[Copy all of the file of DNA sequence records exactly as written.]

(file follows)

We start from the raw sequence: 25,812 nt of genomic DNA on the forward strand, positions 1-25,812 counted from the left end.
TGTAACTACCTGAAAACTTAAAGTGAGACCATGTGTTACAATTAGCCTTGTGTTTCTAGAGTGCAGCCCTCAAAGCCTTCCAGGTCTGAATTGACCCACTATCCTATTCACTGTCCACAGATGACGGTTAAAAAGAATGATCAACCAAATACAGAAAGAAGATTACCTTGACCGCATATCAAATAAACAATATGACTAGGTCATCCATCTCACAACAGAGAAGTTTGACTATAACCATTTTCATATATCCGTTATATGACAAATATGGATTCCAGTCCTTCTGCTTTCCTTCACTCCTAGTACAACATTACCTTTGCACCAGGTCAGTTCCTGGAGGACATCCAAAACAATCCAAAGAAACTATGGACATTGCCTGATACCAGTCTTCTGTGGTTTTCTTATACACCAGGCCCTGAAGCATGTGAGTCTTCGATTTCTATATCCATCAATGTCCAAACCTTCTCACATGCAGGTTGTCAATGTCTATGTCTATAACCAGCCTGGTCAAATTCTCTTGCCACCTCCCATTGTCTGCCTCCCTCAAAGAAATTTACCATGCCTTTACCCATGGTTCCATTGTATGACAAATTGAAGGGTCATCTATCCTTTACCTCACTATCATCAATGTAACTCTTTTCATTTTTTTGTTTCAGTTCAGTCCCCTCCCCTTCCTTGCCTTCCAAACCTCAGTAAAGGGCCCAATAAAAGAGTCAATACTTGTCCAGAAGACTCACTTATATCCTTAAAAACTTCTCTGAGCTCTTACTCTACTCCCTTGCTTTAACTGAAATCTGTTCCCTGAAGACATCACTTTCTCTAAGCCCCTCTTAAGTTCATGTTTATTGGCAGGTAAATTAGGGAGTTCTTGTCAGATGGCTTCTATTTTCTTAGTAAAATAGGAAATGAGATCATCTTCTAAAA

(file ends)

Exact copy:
We start from the raw sequence: 25,812 nt of genomic DNA on the forward strand, positions 1-25,812 counted from the left end.
TGTAACTACCTGAAAACTTAAAGTGAGACCATGTGTTACAATTAGCCTTGTGTTTCTAGAGTGCAGCCCTCAAAGCCTTCCAGGTCTGAATTGACCCACTATCCTATTCACTGTCCACAGATGACGGTTAAAAAGAATGATCAACCAAATACAGAAAGAAGATTACCTTGACCGCATATCAAATAAACAATATGACTAGGTCATCCATCTCACAACAGAGAAGTTTGACTATAACCATTTTCATATATCCGTTATATGACAAATATGGATTCCAGTCCTTCTGCTTTCCTTCACTCCTAGTACAACATTACCTTTGCACCAGGTCAGTTCCTGGAGGACATCCAAAACAATCCAAAGAAACTATGGACATTGCCTGATACCAGTCTTCTGTGGTTTTCTTATACACCAGGCCCTGAAGCATGTGAGTCTTCGATTTCTATATCCATCAATGTCCAAACCTTCTCACATGCAGGTTGTCAATGTCTATGTCTATAACCAGCCTGGTCAAATTCTCTTGCCACCTCCCATTGTCTGCCTCCCTCAAAGAAATTTACCATGCCTTTACCCATGGTTCCATTGTATGACAAATTGAAGGGTCATCTATCCTTTACCTCACTATCATCAATGTAACTCTTTTCATTTTTTTGTTTCAGTTCAGTCCCCTCCCCTTCCTTGCCTTCCAAACCTCAGTAAAGGGCCCAATAAAAGAGTCAATACTTGTCCAGAAGACTCACTTATATCCTTAAAAACTTCTCTGAGCTCTTACTCTACTCCCTTGCTTTAACTGAAATCTGTTCCCTGAAGACATCACTTTCTCTAAGCCCCTCTTAAGTTCATGTTTATTGGCAGGTAAATTAGGGAGTTCTTGTCAGATGGCTTCTATTTTCTTAGTAAAATAGGAAATGAGATCATCTTCTAAAA